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July 13, 2022

Second Circuit Determines in Rem Tax Lien Foreclosure Sale to Be Fraudulent Conveyance

In February 2022, we reported on a decision in the US District Court for the Western District of New York that affirmed a bankruptcy court’s approval of a Chapter 13 debtor’s petition to avoid the transfer of a homestead in an in rem tax lien foreclosure proceeding conducted under New York State’s Real Property Tax Law (RPTL). That decision was consistent with others in recent years by various federal courts that had determined that these sales could be challenged as fraudulent transfers for not having realized “reasonably equivalent value” as measured by the fair market value of the property at the time of the sale. Among those other decisions were two from the US District Court for the Northern District of New York: Gunsalus v. County of Ontario and Hampton v. County of Ontario.  
    
On June 27, 2022, the Second Circuit Court of Appeals affirmed the district court’s decisions in Gunsalus and Hampton. In so doing, it joined the Third, Sixth, and Seventh Circuits, which had previously held that tax lien foreclosure sales under state law can be challenged as fraudulent conveyances under Section 548 of the United States Bankruptcy Code.  

Before discussing Gunsalus, we note that the Fifth, Ninth, and Tenth Circuits have held that these sales under state law cannot be challenged as fraudulent transfers. Their positions are based on the United States Supreme Court’s decision in BFP v. Resolution Trust,i  which involved a California mortgage foreclosure sale. In BFP, the court essentially eliminated the possibility of a bankruptcy debtor or trustee successfully challenging under Section 548 a mortgage foreclosure sale if the foreclosure action satisfied all requirements of state law, holding that the sale price obtained at the foreclosure sale was, by definition, “reasonably equivalent value” for the property. Significantly, the Supreme Court emphasized that its ruling applied only to “mortgage foreclosure of real estate,” specifically stating that “considerations bearing upon other foreclosures and forced sales (to satisfy tax liens, for example) may be different.”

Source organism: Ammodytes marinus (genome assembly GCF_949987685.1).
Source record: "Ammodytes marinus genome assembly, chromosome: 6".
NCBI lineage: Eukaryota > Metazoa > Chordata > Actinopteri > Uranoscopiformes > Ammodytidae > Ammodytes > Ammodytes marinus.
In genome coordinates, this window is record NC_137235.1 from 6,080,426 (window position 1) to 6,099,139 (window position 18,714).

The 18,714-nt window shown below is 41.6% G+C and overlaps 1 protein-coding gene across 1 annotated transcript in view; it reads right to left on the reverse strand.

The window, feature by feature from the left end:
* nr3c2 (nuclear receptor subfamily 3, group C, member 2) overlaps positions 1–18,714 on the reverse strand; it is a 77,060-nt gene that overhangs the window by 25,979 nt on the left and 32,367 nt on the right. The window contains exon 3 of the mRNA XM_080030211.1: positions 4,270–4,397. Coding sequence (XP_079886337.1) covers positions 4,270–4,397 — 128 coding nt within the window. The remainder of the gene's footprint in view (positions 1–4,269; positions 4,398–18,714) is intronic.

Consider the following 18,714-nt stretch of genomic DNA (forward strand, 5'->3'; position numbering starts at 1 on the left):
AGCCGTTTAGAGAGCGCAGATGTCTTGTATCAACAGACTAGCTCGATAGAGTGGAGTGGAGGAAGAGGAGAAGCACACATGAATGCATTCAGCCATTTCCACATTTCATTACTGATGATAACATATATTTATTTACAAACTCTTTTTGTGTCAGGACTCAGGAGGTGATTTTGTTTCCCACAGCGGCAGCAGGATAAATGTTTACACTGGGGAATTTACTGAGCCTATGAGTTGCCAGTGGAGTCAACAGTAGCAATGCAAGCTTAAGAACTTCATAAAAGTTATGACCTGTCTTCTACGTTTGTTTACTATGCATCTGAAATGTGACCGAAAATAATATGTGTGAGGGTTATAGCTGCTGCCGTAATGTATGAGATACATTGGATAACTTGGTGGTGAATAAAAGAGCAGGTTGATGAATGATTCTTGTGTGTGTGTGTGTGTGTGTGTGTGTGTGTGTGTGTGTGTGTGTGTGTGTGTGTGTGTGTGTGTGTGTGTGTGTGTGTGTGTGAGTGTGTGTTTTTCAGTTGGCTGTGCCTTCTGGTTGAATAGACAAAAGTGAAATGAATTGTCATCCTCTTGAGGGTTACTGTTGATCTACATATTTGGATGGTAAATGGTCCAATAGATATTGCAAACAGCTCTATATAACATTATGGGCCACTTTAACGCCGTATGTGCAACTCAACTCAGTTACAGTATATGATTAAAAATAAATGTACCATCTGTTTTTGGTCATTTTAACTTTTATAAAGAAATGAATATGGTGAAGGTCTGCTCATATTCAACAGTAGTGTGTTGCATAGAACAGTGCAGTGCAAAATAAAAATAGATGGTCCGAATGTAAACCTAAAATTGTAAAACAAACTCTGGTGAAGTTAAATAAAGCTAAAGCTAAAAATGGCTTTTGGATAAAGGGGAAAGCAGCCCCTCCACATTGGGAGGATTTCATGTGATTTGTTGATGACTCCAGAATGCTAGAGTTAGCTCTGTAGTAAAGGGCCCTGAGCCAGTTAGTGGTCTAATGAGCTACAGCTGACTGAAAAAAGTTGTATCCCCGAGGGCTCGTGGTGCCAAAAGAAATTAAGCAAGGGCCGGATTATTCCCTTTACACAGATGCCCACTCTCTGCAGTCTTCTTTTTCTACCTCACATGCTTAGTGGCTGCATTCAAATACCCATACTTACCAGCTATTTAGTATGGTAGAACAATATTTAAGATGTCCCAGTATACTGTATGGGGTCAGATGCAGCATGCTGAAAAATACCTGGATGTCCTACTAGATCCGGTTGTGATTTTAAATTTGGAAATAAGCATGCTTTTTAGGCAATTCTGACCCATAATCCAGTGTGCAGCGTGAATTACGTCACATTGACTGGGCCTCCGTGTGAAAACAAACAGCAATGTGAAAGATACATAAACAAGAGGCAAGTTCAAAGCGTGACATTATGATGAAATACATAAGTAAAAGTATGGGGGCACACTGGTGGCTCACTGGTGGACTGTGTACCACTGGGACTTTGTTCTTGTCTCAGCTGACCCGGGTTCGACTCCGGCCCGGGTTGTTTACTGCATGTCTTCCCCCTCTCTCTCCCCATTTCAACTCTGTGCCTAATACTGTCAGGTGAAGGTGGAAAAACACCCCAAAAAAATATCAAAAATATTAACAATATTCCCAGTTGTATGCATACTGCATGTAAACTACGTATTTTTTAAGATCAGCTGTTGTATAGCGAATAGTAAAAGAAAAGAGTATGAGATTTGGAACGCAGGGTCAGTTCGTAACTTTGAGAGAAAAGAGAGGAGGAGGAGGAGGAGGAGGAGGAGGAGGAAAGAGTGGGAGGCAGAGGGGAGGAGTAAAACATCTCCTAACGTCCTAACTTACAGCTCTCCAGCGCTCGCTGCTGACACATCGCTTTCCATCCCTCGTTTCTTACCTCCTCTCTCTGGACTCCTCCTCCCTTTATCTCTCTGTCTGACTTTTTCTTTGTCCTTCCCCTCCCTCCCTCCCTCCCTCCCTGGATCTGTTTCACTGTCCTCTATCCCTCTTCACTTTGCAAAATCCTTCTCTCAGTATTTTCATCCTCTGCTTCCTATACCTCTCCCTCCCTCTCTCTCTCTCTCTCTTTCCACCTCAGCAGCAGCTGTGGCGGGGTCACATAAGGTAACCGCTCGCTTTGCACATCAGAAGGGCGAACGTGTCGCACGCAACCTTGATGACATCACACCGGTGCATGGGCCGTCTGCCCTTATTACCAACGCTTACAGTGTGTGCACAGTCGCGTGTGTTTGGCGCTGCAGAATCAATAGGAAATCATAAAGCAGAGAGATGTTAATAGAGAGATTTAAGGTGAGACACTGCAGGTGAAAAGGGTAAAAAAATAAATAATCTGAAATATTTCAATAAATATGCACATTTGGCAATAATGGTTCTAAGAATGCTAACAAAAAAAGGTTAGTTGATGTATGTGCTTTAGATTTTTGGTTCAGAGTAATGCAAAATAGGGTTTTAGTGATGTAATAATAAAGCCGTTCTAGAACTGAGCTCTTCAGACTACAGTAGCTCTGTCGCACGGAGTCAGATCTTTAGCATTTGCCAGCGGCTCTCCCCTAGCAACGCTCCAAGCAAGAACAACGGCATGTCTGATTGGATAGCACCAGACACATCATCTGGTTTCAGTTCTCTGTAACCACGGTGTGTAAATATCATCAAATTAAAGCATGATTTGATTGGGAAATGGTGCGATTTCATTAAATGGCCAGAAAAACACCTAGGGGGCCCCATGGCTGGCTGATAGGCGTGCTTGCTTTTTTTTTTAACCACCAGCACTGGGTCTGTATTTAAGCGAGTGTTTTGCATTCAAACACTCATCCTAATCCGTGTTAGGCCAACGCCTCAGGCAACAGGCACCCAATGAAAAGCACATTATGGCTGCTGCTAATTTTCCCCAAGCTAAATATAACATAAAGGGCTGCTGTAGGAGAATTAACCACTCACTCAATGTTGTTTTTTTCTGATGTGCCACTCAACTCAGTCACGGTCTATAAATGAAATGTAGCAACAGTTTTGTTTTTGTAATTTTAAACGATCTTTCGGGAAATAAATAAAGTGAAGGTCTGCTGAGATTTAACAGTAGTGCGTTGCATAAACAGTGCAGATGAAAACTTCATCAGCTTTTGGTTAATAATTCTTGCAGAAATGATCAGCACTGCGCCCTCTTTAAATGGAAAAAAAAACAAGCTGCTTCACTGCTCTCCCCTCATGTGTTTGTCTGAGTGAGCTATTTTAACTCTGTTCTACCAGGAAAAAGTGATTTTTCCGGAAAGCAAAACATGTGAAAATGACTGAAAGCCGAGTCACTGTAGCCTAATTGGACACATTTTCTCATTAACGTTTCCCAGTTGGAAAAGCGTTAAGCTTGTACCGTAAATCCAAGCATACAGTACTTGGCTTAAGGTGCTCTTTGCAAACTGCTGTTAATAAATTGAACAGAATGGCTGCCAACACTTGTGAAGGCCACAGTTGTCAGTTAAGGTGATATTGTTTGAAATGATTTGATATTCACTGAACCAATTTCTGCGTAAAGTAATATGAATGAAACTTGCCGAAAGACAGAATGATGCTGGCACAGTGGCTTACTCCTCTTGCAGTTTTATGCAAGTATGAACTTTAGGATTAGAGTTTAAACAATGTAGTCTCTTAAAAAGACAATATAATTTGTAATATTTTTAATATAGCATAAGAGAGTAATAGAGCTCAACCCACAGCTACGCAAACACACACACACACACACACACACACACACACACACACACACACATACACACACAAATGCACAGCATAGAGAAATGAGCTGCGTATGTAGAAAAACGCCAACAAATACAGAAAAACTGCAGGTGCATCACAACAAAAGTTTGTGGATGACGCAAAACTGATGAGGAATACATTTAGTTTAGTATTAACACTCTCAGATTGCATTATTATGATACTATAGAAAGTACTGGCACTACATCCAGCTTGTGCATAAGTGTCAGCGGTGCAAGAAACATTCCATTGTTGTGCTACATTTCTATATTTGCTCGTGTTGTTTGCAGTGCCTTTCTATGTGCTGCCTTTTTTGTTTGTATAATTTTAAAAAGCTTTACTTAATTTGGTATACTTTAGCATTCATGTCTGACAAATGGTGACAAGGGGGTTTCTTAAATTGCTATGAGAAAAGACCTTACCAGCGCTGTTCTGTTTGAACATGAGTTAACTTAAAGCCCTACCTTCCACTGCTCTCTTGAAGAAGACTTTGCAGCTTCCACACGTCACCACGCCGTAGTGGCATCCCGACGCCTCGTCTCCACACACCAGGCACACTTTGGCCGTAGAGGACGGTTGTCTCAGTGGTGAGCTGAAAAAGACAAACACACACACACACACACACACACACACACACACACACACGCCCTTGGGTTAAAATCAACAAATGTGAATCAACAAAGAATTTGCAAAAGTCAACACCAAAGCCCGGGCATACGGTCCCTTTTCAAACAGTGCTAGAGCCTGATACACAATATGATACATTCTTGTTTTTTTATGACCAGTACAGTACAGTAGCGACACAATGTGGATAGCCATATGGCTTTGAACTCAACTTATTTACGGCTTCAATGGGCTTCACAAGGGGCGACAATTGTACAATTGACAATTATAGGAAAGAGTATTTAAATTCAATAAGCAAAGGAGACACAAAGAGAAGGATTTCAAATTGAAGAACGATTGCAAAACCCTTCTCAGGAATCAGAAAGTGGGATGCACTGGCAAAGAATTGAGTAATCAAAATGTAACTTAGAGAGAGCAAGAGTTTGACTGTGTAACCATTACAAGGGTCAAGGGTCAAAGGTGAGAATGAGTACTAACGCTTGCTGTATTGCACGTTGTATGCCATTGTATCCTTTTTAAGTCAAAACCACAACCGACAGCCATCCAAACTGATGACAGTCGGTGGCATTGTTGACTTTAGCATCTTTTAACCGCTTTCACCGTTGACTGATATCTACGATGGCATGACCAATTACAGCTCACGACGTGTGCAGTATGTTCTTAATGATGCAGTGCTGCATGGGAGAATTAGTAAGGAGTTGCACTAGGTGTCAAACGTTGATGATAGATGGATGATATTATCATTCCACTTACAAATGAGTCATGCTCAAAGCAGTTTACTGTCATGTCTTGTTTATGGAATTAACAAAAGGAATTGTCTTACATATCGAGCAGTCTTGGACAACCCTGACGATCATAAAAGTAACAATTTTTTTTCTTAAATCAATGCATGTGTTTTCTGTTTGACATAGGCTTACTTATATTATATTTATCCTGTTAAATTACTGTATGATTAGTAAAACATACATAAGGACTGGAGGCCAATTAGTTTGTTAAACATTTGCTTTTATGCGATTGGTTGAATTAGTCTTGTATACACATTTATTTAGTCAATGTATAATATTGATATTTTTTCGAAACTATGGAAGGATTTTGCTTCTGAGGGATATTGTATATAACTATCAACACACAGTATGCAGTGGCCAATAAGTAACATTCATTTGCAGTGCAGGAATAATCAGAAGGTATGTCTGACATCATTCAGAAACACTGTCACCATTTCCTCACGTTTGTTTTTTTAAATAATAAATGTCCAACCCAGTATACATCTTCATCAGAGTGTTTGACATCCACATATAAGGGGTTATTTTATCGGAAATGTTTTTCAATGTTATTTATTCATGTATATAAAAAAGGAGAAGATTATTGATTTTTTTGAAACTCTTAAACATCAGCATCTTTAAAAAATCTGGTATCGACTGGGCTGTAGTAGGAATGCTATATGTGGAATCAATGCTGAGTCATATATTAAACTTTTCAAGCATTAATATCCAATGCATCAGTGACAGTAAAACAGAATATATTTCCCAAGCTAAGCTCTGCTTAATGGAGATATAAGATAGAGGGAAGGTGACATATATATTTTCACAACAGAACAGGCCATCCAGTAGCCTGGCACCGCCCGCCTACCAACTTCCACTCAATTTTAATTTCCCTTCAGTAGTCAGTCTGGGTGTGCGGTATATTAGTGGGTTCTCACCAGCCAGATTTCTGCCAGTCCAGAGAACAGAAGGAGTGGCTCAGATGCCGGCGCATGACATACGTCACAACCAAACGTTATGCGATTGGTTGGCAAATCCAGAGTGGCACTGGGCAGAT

In Gunsalus, the unpaid taxes that caused the owners’ homestead property to be included in the county’s in rem proceeding totaled $1,290. Under the RPTL, following entry of the foreclosure judgment, the title to the property was transferred to the county, which subsequently scheduled a private sale of the property. Approximately three weeks before the sale, the owners filed a Chapter 13 bankruptcy petition. After the county sold the property for $22,000 and retained the $20,710 surplus for itself, the debtors commenced a proceeding in bankruptcy court to set aside the transfer to the county on the grounds that it was a fraudulent conveyance under Section 548.  The bankruptcy court dismissed the complaint based on the Supreme Court’s opinion in BFP, holding that a tax lien foreclosure proceeding conducted in compliance with RPTL Article 11 is conclusively presumed to provide reasonably equivalent value for purposes of section 548. On appeal, the district court reversed, reasoning that the mortgage foreclosure procedures at issue in BFP differed materially from the “strict foreclosure” procedures imposed by the RPTL: